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Ascension Island


In this week’s travel feature, local traveller Shaun Yeo explores Ascension Island.

A remote isolated volcanic Island found in the South Atlantic Ocean, which most people have never heard of before; Ascension Island. The Island was discovered in 1501 by João da Nova Castella, a Portuguese seafarer. His visit went unrecorded, and was “discovered again” by Alphonse d’Albuquerque on Ascension Day, which gave the Island its name.



Ascension Island remained uninhabited until Napoleon I, Emperor of France, was confined in jail at St. Helena in 1815, in which a small British Naval Garrisons was placed in Ascension Island to stop the French from using the Island for their advantage.

Ascension Island then became a victualing station after Napoleon’s death in 1821, and the Island later taken over in 1823 by the Royal Marines. The Island received dependency to St. Helena by Royal Letters Patent in 1922.

Till this date, it is mainly a military only Island and was managed by “Cable and Wireless” between 1922 and 1964, establishing plans for the BBC signal stations.

During the Second World War, the United States Government built Wideawake Airfield, by arrangement of His Majesty’s Government.

Over 25, 000 US planes transited through Ascension Island during the war.



NASA build a tracking station for the Apollo Lunar landings programme in 1967 on the island, but this has since been taken out of service.

Getting to Ascension Island is a bit of a challenge. I went on a military charted flight from RAF Brize Norton in the UK, outbound to the Falkland Islands, stopping over at Ascension Island for refuelling, in which you can get off there.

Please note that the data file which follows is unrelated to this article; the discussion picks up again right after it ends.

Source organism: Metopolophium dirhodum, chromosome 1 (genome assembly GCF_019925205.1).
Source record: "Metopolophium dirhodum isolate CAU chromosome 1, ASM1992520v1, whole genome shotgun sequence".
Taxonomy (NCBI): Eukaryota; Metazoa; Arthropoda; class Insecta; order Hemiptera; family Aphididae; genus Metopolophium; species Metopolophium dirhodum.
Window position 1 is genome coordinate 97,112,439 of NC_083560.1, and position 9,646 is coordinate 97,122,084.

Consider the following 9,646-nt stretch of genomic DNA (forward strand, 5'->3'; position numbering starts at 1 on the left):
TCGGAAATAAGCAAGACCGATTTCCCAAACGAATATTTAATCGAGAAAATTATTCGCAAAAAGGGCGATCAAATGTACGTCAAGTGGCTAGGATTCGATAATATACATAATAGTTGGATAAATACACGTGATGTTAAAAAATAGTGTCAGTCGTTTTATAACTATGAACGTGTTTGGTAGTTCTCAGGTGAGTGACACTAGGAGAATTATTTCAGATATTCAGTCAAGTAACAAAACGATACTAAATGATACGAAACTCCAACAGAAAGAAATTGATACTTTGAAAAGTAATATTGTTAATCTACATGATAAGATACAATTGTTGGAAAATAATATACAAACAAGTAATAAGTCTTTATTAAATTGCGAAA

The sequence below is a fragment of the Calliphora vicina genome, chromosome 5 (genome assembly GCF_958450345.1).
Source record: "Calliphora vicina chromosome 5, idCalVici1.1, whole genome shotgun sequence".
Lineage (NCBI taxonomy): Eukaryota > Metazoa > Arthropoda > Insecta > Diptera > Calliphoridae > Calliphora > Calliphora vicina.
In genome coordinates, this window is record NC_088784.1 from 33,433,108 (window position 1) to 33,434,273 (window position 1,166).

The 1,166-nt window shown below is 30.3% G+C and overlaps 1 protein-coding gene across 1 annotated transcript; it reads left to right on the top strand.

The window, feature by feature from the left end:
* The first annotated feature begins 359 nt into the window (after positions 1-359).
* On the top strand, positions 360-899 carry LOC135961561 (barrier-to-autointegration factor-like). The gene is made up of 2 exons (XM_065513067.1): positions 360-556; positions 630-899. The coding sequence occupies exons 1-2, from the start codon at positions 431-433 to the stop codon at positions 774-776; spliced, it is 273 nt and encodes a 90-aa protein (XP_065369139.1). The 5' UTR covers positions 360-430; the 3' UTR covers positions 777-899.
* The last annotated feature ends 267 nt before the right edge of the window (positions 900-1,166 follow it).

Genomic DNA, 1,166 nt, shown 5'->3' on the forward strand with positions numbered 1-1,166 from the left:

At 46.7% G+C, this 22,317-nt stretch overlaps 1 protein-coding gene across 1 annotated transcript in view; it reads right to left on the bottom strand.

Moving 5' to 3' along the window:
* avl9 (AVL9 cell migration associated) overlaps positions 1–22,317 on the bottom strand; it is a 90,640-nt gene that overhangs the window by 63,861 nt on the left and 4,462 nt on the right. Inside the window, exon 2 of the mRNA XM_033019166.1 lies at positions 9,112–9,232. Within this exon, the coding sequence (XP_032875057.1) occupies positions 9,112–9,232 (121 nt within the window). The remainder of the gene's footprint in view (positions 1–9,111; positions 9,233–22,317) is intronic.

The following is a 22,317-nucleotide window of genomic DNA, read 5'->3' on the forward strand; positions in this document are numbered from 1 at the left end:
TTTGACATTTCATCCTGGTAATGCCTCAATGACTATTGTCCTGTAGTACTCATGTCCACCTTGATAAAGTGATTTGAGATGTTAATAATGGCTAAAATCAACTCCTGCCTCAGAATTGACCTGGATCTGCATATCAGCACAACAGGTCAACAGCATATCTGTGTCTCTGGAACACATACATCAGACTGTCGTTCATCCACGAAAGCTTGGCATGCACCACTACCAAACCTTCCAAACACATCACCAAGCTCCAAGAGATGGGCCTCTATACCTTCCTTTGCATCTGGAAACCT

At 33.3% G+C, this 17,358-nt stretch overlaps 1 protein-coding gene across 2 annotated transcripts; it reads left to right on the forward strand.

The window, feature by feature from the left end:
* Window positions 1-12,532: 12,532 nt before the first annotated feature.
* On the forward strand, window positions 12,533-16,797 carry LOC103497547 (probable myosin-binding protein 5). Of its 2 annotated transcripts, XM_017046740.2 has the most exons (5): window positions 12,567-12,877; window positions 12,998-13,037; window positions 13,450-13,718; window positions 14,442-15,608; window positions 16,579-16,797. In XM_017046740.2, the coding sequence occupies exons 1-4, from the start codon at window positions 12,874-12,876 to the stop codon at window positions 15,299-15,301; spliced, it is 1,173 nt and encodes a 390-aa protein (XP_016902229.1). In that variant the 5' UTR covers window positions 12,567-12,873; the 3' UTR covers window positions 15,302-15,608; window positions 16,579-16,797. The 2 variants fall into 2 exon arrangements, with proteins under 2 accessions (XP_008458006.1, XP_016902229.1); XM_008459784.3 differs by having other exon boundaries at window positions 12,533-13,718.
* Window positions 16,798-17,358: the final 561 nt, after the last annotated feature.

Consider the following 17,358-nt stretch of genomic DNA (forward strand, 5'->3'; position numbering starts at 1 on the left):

Only two flights a week was operating to Ascension Island at the time I visited.



Since travelling there, part of the runway has been closed down for repairs and the only way to get to Ascension Island at the moment is through a once a month flight from St. Helena Island.

There is also a Royal Mail boat serving both Islands from Cape Town in South Africa. To enter the Island, you need to have written permission from the Administrator at Ascension Island, unless you are military personnel.

During the months of January through to June, the beaches of Ascension Island is a nesting ground for the Green Turtles.

The second largest population in the whole of the Atlantic Ocean for the Green Turtles is in Ascension Island, and the Island’s only native land animal is the iconic land crabs. You can find these crabs crawling about in the volcanic mountains, but they mainly come out during the night when temperatures are cooler.



Ascension is a very young island, with lots of volcanic features to be explored.

There are many trekking routes which I took, some climbing up volcanic craters, other through lava ridges.

There is even a site full of obsidian volcanic glass which is formed naturally by volcanos, found in abundance. The Island is very barren besides one mountain called “Green Mountain” which is now growing beautiful flora and vegetation, giving the mountain its name.

There is no mobile signal on the Island, but there is a very slow internet connection which can be found in a few locations on the Island, which is very expensive. There are also a few payphones around but again, a call to Gibraltar would be very expensive.

Although mainly a military workers Island, there is a small population now of some 900 locals.

If you are visiting on holiday, besides the treks and beaches, there isn’t anything else to do. There is one hotel in the capital town “Georgetown” and around three restaurants and a few mini-market shops about, which accept card payments and cash back, as there are no ATMs either.

I would love to return to Ascension Island in the future, and be able to volunteer in some marine conservation programs with the green turtles and land crabs, as well as explore the underwater marine life, which I was unable to do this time round.

To read more about Shaun’s travels and diving expeditions check out his blog:

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